During a special ceremony May 16, the Dominican Sisters of Peace remembered and honored the people who were enslaved at their Motherhouse in St. Catharine, Ky.
The ceremony centered on blessing a newly erected monument in the Motherhouse cemetery that honors the enslaved people who were brought to the Motherhouse by the congregation’s founding members.
The monument’s inscription says it was erected “In gratitude to the enslaved women, men and children whose lives enabled the founding of Dominican Sisters in the United States” in St. Catharine, Ky., 200 years ago. It lists the names of those who the congregation has been able to identify through research and records, as well as “those whose lives and names are known only to God.”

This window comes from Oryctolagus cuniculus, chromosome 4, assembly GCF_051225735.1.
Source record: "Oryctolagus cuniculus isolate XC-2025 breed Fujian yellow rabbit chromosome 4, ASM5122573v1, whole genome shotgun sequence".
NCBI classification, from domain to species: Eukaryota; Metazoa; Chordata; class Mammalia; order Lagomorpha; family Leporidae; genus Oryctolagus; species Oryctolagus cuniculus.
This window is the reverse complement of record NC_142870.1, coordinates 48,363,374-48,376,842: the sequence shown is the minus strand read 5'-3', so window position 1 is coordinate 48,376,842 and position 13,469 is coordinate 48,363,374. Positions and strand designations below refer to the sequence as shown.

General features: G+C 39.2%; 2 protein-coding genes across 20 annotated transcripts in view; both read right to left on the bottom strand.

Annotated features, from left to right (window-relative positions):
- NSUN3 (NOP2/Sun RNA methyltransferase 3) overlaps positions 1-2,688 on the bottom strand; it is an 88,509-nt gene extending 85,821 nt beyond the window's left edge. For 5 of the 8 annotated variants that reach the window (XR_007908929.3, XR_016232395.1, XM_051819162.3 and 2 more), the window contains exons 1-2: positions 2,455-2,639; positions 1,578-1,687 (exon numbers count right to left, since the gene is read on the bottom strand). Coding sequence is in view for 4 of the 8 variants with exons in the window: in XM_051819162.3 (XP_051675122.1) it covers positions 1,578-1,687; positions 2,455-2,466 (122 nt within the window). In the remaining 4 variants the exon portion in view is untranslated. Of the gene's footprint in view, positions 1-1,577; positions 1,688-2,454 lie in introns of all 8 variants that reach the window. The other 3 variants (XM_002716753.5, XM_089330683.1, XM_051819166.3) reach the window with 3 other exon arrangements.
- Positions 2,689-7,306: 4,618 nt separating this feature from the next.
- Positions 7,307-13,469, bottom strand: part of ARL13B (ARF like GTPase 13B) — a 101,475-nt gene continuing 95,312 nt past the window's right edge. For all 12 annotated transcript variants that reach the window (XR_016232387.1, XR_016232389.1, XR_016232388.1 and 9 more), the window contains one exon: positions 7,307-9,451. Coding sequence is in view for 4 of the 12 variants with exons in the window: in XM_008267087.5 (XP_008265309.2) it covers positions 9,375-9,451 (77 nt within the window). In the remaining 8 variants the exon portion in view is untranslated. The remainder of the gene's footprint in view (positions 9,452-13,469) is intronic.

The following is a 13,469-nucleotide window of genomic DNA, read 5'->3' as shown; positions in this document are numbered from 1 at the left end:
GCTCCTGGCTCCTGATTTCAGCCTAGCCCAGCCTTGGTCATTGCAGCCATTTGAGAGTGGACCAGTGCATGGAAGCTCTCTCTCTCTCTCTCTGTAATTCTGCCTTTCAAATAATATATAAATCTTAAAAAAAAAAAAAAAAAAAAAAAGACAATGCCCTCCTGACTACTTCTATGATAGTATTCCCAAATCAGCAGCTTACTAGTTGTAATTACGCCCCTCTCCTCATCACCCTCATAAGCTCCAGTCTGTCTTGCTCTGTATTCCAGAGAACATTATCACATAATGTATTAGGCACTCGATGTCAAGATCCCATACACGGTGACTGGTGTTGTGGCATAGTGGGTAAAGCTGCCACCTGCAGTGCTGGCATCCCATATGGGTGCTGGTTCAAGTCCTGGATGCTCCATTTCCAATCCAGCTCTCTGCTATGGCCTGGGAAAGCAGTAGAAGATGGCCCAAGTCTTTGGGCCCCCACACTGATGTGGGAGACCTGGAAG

The blessing was attended by Dominican Sisters and Associates; Dominican Father Kevin McGrath, pastor of St. Rose and Holy Rosary churches in Springfield, Ky.; and community members.
The Dominican Sisters of Peace, along with other congregations of women religious in the Archdiocese of Louisville, asked for forgiveness in 2000 for being slave owners. The monument blessing was the last in a year-long series of events marking the 200th anniversary of the community’s founding.